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Nutritional status and handgrip strength in older refugees

Summary of research1

Handgrip strength measurement in the Chabilissa II camp, Tanzania 1995

A recent study set out to demonstrate the relationship between nutritional status and handgrip strength in older Rwandan refugees. The nutritional status of older people has been related to functional ability and strength, and handgrip strength is the most common assessment method for upper extremity muscle strength.

Nutritional status is particularly relevant to the survival of older refugees and their dependants. Older refugees can be a particularly vulnerable group, as living conditions are harsh and social networks may have broken down, yet consideration of older age groups amongst refugees is rare. Indeed,in Bosnia-Herzegovina, undernutrition was found to be absent among children whereas the prevalence in older adults was 10-20%. Similar figures of undernutrition have been demonstrated in older Rwandan refugees.

This particular study was set in a Rwandan refugee camp located in the Karagwe district of north-western Tanzania, and took place between 1995-96 (post-emergency phase). A total of 413 men and 415 women, aged 50-92 years, participated in the study. Weight, height, mid upper arm circumference (MUAC) and triceps skinfold measurements were obtained using standard techniques. For participants with visible kyphosis (curvature of the spine), height was estimated from armspan measurements using regression equations developed from non-kyphotic subjects within the same sample. Handgrip strength was measured using a mechanical handgrip dynamometer. Information regarding physical activity and health status was obtained through interviews and clinical screening.

The study observed that about 40% of the sample (of whom twothirds were female) lived without a partner. The prevalence of under-nutrition was 19.5% in men and 13.1% in women and was higher in those over sixty years of age for both sexes. The older refugees were still quite active in the camp. More than 70% were engaged in work in kitchen gardens and light household activities, while 42% took part in heavy household activities, such as fetching water and firewood. Men performed heavy household tasks and undertook paid labour significantly more often than women. Reported health problems were mainly of a chronic nature, such as dentition and vision problems, non-specific poor general health (self-reported), poor mobility and depressive symptoms. Women were significantly more likely to suffer from these problems than men.

The study found that handgrip strength was significantly higher in men compared to women (30.3 versus 22.3) and was significantly lower in each older age group in both sexes. Handgrip strength was positively correlated to calculated body mass index (BMI) and arm muscle area (AMA). Individuals with poor nutritional status (BMI < 18.5) were 1.75 times more likely to have impaired handgrip strength compared with those of adequate nutritional status. After controlling for potential confounders (sex, age and height), BMI still remained a significant contributor to the variation in handgrip strength.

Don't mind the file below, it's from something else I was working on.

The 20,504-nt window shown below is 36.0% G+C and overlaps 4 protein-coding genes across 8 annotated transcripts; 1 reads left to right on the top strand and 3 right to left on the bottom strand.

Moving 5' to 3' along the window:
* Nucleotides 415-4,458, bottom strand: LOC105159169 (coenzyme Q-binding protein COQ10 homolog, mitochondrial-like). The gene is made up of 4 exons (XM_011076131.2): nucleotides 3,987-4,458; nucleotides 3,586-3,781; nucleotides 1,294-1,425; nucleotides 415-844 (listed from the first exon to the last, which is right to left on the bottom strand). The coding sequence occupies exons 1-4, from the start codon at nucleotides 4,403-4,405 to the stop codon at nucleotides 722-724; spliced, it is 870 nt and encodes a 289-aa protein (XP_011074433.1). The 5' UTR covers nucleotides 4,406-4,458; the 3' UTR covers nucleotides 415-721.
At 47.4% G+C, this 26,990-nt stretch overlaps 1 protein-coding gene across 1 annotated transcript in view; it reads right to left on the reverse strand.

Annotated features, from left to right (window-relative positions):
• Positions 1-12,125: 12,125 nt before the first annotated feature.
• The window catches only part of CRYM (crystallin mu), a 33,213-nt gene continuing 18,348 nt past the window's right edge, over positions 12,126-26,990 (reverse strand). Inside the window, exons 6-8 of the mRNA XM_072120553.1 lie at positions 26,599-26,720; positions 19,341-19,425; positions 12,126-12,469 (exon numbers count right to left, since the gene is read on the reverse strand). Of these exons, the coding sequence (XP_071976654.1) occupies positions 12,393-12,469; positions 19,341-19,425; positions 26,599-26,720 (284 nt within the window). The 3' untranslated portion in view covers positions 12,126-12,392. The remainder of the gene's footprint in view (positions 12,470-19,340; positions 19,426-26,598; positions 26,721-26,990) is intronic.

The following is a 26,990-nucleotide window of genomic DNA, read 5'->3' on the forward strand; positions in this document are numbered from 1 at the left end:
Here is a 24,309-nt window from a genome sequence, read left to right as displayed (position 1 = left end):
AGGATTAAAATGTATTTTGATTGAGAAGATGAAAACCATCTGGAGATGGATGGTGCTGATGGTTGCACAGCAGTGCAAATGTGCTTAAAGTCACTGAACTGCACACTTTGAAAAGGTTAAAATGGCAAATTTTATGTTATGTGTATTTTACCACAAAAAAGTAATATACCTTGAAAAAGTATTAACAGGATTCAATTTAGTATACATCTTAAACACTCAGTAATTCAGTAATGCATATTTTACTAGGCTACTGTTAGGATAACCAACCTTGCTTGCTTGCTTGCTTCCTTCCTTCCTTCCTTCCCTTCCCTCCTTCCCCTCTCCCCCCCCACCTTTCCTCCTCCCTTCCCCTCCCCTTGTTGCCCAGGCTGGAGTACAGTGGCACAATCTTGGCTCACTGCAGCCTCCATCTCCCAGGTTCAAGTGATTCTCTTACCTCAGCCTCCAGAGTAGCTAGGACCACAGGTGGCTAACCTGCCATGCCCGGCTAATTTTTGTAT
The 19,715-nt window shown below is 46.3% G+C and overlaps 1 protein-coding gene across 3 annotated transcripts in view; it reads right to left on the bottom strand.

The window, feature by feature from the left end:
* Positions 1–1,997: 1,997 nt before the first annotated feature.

The main conclusion of the study was that nutritional status is associated with handgrip strength, independent of sex, age and height in this refugee population. This may indicate that underweight older people are likely to have more difficulties in functioning independently in the community. The author states that good functional ability is an important attribute in refugee camps, where people are not self-sufficient and caring behaviour is often diminished. Especially in unstable situations, where many young adults may have died and families may have been split up, independent older people still have an active role to play in maintaining family life and well-being, and in the wider community. Therefore it is essential that older people remain in good nutritional and general health condition for as long as possible. The author of the study suggests that further research is needed to investigate if improving nutritional status can actually lead to better functional ability.

Show footnotes

1Pieterse S (2002). The association between nutritional status and handgrip strength in older Rwandan refugees. European Journal of Clinical Nutrition, Vol 56, pp 933-939

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Nutritional status and handgrip strength in older refugees. Field Exchange 18, March 2003. p4. www.ennonline.net/fex/18/nutritional